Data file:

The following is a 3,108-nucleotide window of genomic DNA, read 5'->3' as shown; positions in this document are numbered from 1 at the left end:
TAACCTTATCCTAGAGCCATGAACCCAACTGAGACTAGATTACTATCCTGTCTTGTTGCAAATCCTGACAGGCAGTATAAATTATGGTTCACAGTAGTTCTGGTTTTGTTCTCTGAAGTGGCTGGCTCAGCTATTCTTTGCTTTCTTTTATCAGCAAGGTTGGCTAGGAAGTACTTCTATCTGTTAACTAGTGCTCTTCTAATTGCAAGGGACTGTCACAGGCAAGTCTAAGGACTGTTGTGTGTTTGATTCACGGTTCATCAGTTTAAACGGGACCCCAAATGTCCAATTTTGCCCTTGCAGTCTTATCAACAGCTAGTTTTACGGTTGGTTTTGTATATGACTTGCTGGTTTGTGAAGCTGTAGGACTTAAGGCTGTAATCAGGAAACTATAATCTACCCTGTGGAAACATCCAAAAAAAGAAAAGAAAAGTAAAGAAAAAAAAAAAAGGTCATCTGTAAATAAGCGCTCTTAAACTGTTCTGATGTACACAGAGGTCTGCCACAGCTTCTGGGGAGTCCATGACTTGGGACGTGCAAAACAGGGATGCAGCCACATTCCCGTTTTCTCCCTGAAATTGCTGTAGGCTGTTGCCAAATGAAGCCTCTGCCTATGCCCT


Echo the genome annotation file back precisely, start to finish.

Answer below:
The following is a 3,108-nucleotide window of genomic DNA, read 5'->3' as shown; positions in this document are numbered from 1 at the left end:
TAACCTTATCCTAGAGCCATGAACCCAACTGAGACTAGATTACTATCCTGTCTTGTTGCAAATCCTGACAGGCAGTATAAATTATGGTTCACAGTAGTTCTGGTTTTGTTCTCTGAAGTGGCTGGCTCAGCTATTCTTTGCTTTCTTTTATCAGCAAGGTTGGCTAGGAAGTACTTCTATCTGTTAACTAGTGCTCTTCTAATTGCAAGGGACTGTCACAGGCAAGTCTAAGGACTGTTGTGTGTTTGATTCACGGTTCATCAGTTTAAACGGGACCCCAAATGTCCAATTTTGCCCTTGCAGTCTTATCAACAGCTAGTTTTACGGTTGGTTTTGTATATGACTTGCTGGTTTGTGAAGCTGTAGGACTTAAGGCTGTAATCAGGAAACTATAATCTACCCTGTGGAAACATCCAAAAAAAGAAAAGAAAAGTAAAGAAAAAAAAAAAAGGTCATCTGTAAATAAGCGCTCTTAAACTGTTCTGATGTACACAGAGGTCTGCCACAGCTTCTGGGGAGTCCATGACTTGGGACGTGCAAAACAGGGATGCAGCCACATTCCCGTTTTCTCCCTGAAATTGCTGTAGGCTGTTGCCAAATGAAGCCTCTGCCTATGCCCT